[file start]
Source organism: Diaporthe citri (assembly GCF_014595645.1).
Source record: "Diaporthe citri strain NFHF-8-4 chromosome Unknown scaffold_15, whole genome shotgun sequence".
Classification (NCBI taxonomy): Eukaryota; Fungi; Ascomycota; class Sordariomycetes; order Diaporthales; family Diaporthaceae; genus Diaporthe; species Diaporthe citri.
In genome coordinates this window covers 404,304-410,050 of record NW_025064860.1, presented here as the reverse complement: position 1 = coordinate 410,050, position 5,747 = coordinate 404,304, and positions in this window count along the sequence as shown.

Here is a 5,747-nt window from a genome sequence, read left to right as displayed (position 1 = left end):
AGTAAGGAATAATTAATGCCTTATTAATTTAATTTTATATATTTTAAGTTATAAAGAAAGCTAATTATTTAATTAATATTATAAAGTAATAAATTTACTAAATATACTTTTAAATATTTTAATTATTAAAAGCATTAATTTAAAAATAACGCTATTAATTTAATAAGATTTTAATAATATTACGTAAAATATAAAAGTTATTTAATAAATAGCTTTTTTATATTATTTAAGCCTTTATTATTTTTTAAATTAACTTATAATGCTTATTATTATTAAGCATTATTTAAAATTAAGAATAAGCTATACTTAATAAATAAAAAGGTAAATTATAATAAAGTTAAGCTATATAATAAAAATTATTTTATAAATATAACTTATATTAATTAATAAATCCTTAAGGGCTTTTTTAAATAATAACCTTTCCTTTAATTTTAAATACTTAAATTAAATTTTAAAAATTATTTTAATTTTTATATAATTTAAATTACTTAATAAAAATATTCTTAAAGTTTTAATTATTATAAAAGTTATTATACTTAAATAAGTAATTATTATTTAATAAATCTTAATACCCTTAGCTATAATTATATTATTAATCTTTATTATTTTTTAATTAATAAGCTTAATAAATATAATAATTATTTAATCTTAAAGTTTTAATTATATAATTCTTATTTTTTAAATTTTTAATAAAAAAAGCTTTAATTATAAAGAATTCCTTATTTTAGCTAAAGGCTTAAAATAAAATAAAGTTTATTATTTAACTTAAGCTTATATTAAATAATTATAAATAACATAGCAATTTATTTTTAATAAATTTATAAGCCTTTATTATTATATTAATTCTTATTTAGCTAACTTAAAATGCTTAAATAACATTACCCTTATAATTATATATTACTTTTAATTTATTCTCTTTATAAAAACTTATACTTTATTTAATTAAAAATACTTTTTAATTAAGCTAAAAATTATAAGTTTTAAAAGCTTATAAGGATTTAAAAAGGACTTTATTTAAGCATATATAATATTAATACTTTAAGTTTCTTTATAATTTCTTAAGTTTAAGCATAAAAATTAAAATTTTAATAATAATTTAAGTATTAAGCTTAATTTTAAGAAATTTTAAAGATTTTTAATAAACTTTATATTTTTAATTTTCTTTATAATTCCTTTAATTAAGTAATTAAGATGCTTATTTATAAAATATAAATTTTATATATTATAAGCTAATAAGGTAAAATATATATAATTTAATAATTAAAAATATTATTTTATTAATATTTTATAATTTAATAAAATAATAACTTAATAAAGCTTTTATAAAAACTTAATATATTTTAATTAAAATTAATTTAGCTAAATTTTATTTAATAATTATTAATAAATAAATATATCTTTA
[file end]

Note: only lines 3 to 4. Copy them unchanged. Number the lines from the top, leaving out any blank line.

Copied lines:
Classification (NCBI taxonomy): Eukaryota; Fungi; Ascomycota; class Sordariomycetes; order Diaporthales; family Diaporthaceae; genus Diaporthe; species Diaporthe citri.
In genome coordinates this window covers 404,304-410,050 of record NW_025064860.1, presented here as the reverse complement: position 1 = coordinate 410,050, position 5,747 = coordinate 404,304, and positions in this window count along the sequence as shown.